ALBUM REVIEW: Darkthrone – Eternal Hails

If you can rely on one thing it’s that legendary Norwegian twosome Darkthrone will continue to not give a flying fig about convention or what people think about them until the day they die. No live shows since 1996, an early decisive leap from death metal to black metal, a total lack of adherence to any kind of rule book, and a succession of albums which basically read as unadulterated love letters dedicated to the music on which they grew up. If you don’t get Darkthrone by now then you never will.

The duo’s love of Bathory, Celtic Frost and Motörhead as well as genres like speed metal and crust punk has been well documented but it’s doom metal acts such as Candlemass which drew the band’s attention, firstly on 2019’s Old Star and now on latest studio offering, Eternal Hails (Peaceville Records).

While lengthy songs are nothing new to Darkthrone, this is the band’s first full length release to feature only five tracks, none of which last under seven minutes. And while demonstrably aggressive and firmly rooted in (the slower side of) classic black metal, the album bears only a passing acquaintance to their usual brand of fast, slashing metal and punk progressions with only the hefty groove of ‘Wake of the Awakened’ maintaining any kind of brisk pace throughout its eight and a half minute Venom inspired riffing.

As you would expect, the Celtic Frost influence is literally everywhere on the album. You simply can’t move for tripping over a Tom G Warrior style vocal or a blackened Hellhammer riff. However, the menacing ‘Hate Cloak’ presents you with the demonic, crawling offspring of Black Sabbath and Candlemass while opener ‘His Masters Voice’ is one of the most accessible things Fenriz and Nocturno Culto have ever recorded while still sounding like they’ve been listening to War and Pain (Metal Blade/Roadrunner) era Voivod.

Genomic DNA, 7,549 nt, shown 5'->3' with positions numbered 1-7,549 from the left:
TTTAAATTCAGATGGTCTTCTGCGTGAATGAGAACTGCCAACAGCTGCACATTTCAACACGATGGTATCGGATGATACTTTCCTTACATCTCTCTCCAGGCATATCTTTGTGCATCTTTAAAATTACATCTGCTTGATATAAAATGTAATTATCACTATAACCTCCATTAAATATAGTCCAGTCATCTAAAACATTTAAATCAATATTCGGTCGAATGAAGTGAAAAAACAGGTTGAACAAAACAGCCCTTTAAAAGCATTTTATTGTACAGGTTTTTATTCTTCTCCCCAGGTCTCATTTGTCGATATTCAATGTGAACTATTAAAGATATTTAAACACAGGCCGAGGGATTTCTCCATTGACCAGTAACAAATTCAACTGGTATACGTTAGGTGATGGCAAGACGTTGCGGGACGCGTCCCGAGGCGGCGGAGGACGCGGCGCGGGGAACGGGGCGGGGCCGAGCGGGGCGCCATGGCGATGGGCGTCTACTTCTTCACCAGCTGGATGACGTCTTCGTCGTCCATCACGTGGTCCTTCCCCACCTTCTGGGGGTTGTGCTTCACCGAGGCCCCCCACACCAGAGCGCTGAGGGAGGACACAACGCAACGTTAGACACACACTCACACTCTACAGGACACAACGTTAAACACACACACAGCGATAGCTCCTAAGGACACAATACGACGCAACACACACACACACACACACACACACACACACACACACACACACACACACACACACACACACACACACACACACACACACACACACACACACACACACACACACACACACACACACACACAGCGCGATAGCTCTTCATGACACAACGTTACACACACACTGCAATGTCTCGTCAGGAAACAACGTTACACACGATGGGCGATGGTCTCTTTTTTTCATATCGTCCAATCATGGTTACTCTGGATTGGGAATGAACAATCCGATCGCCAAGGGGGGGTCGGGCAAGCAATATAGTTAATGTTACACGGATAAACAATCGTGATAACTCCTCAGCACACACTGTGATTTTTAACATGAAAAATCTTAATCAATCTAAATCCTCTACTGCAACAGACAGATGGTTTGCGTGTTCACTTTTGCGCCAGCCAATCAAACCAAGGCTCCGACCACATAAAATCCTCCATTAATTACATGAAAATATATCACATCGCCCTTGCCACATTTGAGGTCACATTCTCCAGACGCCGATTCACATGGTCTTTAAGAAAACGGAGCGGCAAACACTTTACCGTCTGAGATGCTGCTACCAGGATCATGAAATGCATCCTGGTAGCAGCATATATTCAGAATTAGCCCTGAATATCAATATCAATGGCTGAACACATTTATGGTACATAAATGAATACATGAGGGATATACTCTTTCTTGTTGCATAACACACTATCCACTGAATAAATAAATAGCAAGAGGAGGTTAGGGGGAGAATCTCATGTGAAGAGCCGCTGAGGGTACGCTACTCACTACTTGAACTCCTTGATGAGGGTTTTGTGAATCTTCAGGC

The sprawling nine minute ‘Voyage to a Northpole Adrift’ builds and surges as well as featuring one of the catchiest melodic riffs you’re likely to hear this year. The upbeat ‘Lost Arcane City Of Uppakra’ closes the record but it isn’t until the brooding, atmospheric finale that the song really leaves its mark.

Anyone worried that the band’s move from Necrohell II (a portable eight track in an old bomb shelter) to Chaka Khan Studio in Oslo would result in a sudden and unwanted upturn sound quality can breathe a sigh of relief. Although clearly not recorded inside the same rusty biscuit tin as albums like A Blaze in the Northern Sky or Transilvanian Hunger (Peaceville), Eternal Hails still sounds as raw, austere and uncluttered as anything they have produced in the last twenty years. A simple but effective slab of doomcrust from a band who really don’t care what anyone thinks but themselves. And we wouldn’t have it any other way.

Buy the album here:

7 / 10